Princeton to make meningitis B vaccine available
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By Dr. Donald Donahue JR., DHEd, MBA, FACHE, Lieutenant Colonel (Ret), Firestorm Expert Council member and Advisory Member to the American Academy of Disaster Medicine www.aadm.us
Princeton University will make a meningitis B vaccine available to all undergraduate students, graduate students living in dorms or the Graduate College and annexes, and other university community members with particular medical conditions, the school said Tuesday.
Eight cases of serogroup B meningococcal disease have been associated with Princeton University. The US Centers for Disease Control and Prevention (CDC) and the New Jersey Department of Health have advised not to cancel or curtail events or activities on campus.
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Meningitis B vaccine dates announced
The CDC has now officially recommended that all Princeton University undergraduate students, and also graduate students living in undergraduate dormitories, the Graduate College and annexes, and other members of the University community with certain medical conditions, receive a vaccine that helps protect against meningococcal disease caused by serogroup B bacteria. The vaccine will be provided only to these groups, and it will not be administered anywhere else.
The specified groups were recommended by the CDC to receive the vaccine because young adults and people with certain medical conditions are at increased risk of getting meningitis, especially those who live in close quarters, such as dormitories.
Since March 2013 there have been eight cases of meningococcal disease contracted by Princeton University students and a student visitor, all of which were caused by meningococcal bacteria known as serogroup B, including the latest case reported on Nov. 21.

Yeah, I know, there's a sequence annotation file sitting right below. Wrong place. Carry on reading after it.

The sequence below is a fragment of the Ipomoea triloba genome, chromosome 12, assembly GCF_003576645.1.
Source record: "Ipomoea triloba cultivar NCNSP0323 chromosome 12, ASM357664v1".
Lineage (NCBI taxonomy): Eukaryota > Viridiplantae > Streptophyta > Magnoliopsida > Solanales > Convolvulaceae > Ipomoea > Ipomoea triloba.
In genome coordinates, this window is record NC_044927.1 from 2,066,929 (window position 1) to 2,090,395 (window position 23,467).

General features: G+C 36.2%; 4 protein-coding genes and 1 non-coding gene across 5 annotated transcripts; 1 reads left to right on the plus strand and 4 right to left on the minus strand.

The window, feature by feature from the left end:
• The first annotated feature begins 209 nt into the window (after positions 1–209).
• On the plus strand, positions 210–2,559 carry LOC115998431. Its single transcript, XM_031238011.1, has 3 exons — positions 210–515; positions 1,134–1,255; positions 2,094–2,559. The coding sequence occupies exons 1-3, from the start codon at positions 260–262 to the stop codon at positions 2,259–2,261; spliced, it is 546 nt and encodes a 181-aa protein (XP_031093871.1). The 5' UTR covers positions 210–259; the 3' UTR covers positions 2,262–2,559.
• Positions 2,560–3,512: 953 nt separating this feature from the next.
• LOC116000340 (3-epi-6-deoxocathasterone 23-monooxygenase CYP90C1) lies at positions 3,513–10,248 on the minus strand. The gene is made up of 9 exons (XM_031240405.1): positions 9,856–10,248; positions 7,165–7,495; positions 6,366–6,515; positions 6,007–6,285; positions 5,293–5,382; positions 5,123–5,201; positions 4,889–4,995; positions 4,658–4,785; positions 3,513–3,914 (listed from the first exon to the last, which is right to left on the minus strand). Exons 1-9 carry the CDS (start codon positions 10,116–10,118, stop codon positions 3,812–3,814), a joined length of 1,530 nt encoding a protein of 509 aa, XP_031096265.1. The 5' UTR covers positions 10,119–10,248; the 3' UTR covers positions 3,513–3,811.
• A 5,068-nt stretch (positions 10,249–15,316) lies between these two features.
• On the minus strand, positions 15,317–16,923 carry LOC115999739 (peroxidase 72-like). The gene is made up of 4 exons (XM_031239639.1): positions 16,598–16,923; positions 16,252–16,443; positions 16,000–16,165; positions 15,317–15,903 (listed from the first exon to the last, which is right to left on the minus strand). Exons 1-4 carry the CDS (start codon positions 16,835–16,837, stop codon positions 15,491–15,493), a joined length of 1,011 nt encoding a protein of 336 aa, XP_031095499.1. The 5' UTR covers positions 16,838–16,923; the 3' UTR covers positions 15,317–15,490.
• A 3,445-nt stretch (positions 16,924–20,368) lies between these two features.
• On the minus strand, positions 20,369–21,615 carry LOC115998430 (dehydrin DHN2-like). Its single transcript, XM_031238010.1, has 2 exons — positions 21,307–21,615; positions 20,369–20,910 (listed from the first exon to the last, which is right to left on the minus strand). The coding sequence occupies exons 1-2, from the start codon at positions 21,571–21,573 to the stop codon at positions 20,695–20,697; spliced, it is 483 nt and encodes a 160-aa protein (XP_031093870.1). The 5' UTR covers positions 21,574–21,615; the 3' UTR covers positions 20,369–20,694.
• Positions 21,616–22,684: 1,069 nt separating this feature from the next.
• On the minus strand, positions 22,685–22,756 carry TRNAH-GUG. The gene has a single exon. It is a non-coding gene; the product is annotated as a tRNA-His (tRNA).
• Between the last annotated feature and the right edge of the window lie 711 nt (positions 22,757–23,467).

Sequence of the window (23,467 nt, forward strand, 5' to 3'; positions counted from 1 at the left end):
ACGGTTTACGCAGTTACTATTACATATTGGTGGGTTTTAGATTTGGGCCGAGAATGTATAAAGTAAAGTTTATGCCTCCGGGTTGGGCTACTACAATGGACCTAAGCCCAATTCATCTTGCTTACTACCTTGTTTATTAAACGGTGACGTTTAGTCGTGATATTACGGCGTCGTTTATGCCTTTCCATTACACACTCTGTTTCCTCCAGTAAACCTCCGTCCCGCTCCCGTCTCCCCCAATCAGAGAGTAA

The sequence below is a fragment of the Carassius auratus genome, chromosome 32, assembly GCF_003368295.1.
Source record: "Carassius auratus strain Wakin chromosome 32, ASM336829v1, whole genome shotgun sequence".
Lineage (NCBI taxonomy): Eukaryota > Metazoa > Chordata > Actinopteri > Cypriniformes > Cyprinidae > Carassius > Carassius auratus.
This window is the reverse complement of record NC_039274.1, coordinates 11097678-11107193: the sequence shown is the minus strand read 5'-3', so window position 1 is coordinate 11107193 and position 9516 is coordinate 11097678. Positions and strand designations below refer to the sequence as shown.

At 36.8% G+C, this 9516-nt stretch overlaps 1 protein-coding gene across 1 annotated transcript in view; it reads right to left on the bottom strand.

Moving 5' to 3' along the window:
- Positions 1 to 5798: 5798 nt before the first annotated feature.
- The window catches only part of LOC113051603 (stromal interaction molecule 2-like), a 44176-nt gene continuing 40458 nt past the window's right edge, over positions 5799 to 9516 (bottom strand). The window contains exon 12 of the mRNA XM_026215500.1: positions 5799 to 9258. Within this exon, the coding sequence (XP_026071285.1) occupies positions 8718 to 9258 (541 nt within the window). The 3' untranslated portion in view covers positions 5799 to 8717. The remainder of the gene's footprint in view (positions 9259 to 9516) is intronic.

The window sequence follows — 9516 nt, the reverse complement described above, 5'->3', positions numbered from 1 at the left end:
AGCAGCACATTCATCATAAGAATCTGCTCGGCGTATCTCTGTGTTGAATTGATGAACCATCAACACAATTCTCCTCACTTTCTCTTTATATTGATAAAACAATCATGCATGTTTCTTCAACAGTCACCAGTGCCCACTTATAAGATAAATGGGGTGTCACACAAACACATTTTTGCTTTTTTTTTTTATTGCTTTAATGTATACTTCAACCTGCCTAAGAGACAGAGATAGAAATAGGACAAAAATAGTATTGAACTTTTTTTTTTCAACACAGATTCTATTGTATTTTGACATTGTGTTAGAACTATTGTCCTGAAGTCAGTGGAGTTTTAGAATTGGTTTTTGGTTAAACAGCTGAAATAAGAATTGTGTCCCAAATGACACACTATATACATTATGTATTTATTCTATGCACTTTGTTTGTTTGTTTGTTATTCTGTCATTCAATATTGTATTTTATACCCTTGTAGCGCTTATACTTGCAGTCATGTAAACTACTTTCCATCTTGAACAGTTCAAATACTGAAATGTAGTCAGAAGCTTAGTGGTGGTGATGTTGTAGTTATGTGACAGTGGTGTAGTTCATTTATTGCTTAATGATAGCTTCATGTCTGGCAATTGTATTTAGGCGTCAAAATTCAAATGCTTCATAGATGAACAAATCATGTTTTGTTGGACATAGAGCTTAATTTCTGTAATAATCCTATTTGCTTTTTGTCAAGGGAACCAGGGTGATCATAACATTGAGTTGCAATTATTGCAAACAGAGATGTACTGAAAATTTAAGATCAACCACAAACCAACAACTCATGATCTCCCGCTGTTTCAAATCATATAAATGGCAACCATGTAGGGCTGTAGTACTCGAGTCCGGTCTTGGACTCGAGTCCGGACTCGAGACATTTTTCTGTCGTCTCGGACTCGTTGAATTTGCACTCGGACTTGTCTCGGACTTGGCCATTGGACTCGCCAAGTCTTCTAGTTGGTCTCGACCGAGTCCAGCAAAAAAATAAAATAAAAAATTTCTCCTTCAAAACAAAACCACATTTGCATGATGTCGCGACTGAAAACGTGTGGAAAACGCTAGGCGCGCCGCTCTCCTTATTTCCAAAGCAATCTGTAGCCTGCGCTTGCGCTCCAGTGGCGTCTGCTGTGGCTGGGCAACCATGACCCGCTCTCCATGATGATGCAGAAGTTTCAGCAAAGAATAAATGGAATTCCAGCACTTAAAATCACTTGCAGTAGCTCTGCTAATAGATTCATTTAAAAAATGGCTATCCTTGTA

The first dose of the vaccine will be available on the following dates.
- Dec. 9: 12 p.m. – 8 p.m. at Frist Campus Center, Level B, Multipurpose Room
- Dec. 10: 12 p.m. – 8 p.m. at Frist Campus Center, Level B, Multipurpose Room
- Dec. 11: 12 p.m. – 8 p.m. at Frist Campus Center, Level B, Multipurpose Room
- Dec. 12: 12 p.m. – 8 p.m. at Frist Campus Center, Level B, Multipurpose Room
The second dose will be made available in February. Two doses of the vaccine are needed for maximum protection. Students leaving for or returning from study abroad will be contacted to discuss an alternate schedule to allow them to receive both doses of the vaccine.
The CDC recommends that all members of the University community with functional and anatomic asplenia (including sickle cell disease) and late complement component deficiencies may be considered for vaccination. Those who have these conditions would be required to present documentation or a physician’s note to University Health Services before receiving the vaccine.
Princeton University will cover the cost of the vaccine.
Students under the age of 18 will need a signed consent form from their parent or guardian before receiving the vaccine. A separate communication will be sent to those students and their parents.
For frequently asked questions about the University vaccine clinics, including specific questions for students, faculty, staff and community members, please visit: http://web.princeton.edu/sites/emergency/meningitis.html.
For frequently asked questions about the vaccine and bacterial meningitis, please visit the CDC’s meningitis information website: http://www.cdc.gov/meningococcal/vaccine-serogroupB.html#serogroup.
Communicable diseases are an historic challenge where people assemble from many locations. Military training bases, colleges, and universities are particularly susceptible because people spend an extended amount of time in close proximity. Although relatively rare, the effects of bacterial meningitis are serious enough that it is not unusual to require immunization in these venues. The small but significant outbreak at Princeton warrants attention and action.
The issue with this particular outbreak is that it is from a strain atypical to the United States. That it appeared at the university is not unusual, as several of the victims had been traveling or interacted with others who had recently travelled to areas where the type B strain is more common. Princeton University, state health, and CDC officials faced an unusual but not daunting decision. The Bexsero vaccine has not been authorized for administration in the United States – it is pending FDA review – but has been approved and used effectively in Europe and Australia. Given that one in ten young adults does not survive type B meningococcal bacteria infection, authorizing voluntary immunization under informed consent is a reasonable choice.
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